r"[1ALF5$E\s]+", # top column 3 r"[\dFAN$?]+",  # top column 4
r".+\s.+\?",  # top column 5
],
}


And its alphabet:

In :
import string

In :
alphabet2 = set(string.digits) \
| set(string.ascii_uppercase) \
| { ':', '?', '.', '$', '-' } print(f"alphabet2 = \n{sorted(alphabet2)}")  alphabet2 = ['$', '-', '.', '0', '1', '2', '3', '4', '5', '6', '7', '8', '9', ':', '?', 'A', 'B', 'C', 'D', 'E', 'F', 'G', 'H', 'I', 'J', 'K', 'L', 'M', 'N', 'O', 'P', 'Q', 'R', 'S', 'T', 'U', 'V', 'W', 'X', 'Y', 'Z']


### An intermediate problem of size $(3,3)$ with 12 constraints¶

Defining the third problem is just a question of more copy-pasting:

In :
problem3 = {
"left_lines": [
r"[ONE]*[SKA]",  # left line 1
r".*(RE|ER)",  # left line 2
r"A+[TUB]*",  # left line 3
],
"right_lines": [
r".*(O|S)*",  # right line 1
r"[^GOA]*",  # right line 2
r"[STUPA]+",  # right line 3
],
"top_columns": [
r".*[GAF]*",  # top column 1
r"(P|ET|O|TEA)*",  # top column 2
r"[RUSH]+",  # top column 3
],
"bottom_columns": [
r"(NF|FA|A|FN)+",  # top column 1
r".*(A|E|I).*",  # top column 2
r"[SUPER]*",  # top column 3
],
}


And its alphabet:

In :
alphabet3 = {
'O', 'N', 'E', 'S', 'K', 'A',
'R', 'E', 'E', 'R',
'A', 'T', 'U', 'B',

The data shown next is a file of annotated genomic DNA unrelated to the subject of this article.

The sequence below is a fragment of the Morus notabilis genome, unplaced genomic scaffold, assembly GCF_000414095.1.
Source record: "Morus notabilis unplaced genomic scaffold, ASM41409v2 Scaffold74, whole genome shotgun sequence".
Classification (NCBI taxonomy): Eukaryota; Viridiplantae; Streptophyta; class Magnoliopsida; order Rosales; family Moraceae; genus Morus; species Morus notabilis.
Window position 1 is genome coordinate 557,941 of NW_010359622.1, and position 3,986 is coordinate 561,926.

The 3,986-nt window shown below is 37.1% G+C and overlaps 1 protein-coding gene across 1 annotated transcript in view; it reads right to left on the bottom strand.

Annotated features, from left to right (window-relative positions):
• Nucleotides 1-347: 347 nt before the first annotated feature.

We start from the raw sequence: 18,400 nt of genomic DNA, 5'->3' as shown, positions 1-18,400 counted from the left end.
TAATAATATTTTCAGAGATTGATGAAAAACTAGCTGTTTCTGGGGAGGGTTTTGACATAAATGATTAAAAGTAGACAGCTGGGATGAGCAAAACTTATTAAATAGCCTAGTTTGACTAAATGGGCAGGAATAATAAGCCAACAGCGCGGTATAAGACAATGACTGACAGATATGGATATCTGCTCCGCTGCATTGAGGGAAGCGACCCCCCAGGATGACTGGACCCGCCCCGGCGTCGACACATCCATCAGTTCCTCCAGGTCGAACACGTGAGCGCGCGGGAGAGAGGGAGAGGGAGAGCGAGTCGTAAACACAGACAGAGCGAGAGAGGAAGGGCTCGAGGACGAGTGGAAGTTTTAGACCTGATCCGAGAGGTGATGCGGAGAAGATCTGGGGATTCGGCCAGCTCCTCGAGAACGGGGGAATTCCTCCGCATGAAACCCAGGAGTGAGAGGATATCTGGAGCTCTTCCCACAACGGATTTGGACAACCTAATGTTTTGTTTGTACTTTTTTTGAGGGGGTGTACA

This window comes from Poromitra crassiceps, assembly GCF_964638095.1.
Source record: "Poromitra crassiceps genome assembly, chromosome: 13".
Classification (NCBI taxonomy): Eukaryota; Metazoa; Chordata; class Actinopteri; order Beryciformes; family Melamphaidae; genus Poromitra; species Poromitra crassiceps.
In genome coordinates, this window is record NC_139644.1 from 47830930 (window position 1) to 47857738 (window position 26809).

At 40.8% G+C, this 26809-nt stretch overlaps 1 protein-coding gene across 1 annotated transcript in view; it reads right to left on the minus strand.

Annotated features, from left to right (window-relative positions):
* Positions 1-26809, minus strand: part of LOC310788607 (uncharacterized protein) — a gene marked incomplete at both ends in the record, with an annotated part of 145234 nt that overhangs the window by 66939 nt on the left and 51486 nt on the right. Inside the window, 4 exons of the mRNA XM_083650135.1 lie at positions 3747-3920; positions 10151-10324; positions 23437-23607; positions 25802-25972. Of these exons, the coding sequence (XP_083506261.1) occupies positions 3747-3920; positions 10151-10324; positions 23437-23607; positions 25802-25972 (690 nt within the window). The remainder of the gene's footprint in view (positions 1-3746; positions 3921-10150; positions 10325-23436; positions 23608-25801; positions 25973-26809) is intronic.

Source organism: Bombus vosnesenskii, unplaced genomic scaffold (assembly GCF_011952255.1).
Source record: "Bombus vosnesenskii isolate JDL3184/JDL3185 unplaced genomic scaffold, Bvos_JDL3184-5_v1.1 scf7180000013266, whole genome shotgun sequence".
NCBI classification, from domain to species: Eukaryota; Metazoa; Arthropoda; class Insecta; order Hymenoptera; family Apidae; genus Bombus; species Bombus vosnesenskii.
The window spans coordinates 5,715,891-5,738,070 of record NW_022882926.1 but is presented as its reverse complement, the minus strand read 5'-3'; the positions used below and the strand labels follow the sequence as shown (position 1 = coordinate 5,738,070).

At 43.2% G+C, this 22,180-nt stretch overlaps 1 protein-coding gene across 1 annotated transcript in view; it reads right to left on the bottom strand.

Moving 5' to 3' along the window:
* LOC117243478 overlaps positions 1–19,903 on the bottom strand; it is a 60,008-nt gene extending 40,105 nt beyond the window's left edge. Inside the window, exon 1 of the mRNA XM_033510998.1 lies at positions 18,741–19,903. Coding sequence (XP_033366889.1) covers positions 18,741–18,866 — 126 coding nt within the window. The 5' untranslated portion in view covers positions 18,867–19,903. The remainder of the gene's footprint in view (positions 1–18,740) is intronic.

'O', 'S',
'G', 'O', 'A',
'S', 'T', 'U', 'P', 'A',

'G', 'A', 'F',
'P', 'E', 'T', 'O', 'T', 'E', 'A',
'R', 'U', 'S', 'H',

'N', 'F', 'F', 'A', 'A', 'F', 'N',
'A', 'E', 'I',
'S', 'U', 'P', 'E', 'R',
}

print(f"alphabet3 = \n{sorted(alphabet3)}")

alphabet3 =
['A', 'B', 'E', 'F', 'G', 'H', 'I', 'K', 'N', 'O', 'P', 'R', 'S', 'T', 'U']


### A few useful functions¶

Let's first extract the dimension of a problem:

In :
def dimension_problem(problem):
m = len(problem['left_lines'])
if problem['right_lines'] is not None:
assert m == len(problem['right_lines'])
n = len(problem['top_columns'])
if problem['bottom_columns'] is not None:
assert n == len(problem['bottom_columns'])
return (m, n)

In :
problem1

Out:
{'left_lines': ['HE|LL|O+', '[PLEASE]+'],
'right_lines': None,
'top_columns': ['[^SPEAK]+', 'EP|IP|EF'],
'bottom_columns': None}
In :
dimension_problem(problem1)

Out:
(2, 2)

Now let's write a representation of a grid, a solution (or partial solution) of a problem:

In :
___ = "_"  # represents an empty answer, as _ is not in the alphabet
grid1_partial = [
[ 'H', ___ ],
[ ___, 'P' ],
]

In :
grid1_solution = [
[ 'H', 'E' ],
[ 'L', 'P' ],
]


As well as a few complete grids which are NOT solutions

In :
grid1_wrong1 = [
[ 'H', 'E' ],
[ 'L', 'F' ],
]

In :
grid1_wrong2 = [
[ 'H', 'E' ],
[ 'E', 'P' ],
]

In :
grid1_wrong3 = [
[ 'H', 'E' ],
[ 'O', 'F' ],
]

In :
grid1_wrong4 = [
[ 'O', 'E' ],
[ 'O', 'F' ],
]


We also write these short functions to extract the $i$-th line or $j$-th column: